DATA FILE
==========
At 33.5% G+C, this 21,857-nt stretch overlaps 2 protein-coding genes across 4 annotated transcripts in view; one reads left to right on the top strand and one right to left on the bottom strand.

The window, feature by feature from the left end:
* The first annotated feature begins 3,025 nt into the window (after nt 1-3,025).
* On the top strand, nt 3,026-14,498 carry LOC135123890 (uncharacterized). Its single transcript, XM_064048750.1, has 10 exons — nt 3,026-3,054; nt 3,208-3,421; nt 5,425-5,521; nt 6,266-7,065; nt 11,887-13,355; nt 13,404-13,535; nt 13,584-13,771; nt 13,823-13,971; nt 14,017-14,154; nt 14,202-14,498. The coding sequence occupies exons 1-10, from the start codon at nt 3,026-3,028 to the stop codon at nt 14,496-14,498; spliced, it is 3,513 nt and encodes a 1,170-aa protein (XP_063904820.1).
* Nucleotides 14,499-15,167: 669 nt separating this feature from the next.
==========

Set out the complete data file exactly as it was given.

At 33.5% G+C, this 21,857-nt stretch overlaps 2 protein-coding genes across 4 annotated transcripts in view; one reads left to right on the top strand and one right to left on the bottom strand.

The window, feature by feature from the left end:
* The first annotated feature begins 3,025 nt into the window (after nt 1-3,025).
* On the top strand, nt 3,026-14,498 carry LOC135123890 (uncharacterized). Its single transcript, XM_064048750.1, has 10 exons — nt 3,026-3,054; nt 3,208-3,421; nt 5,425-5,521; nt 6,266-7,065; nt 11,887-13,355; nt 13,404-13,535; nt 13,584-13,771; nt 13,823-13,971; nt 14,017-14,154; nt 14,202-14,498. The coding sequence occupies exons 1-10, from the start codon at nt 3,026-3,028 to the stop codon at nt 14,496-14,498; spliced, it is 3,513 nt and encodes a 1,170-aa protein (XP_063904820.1).
* Nucleotides 14,499-15,167: 669 nt separating this feature from the next.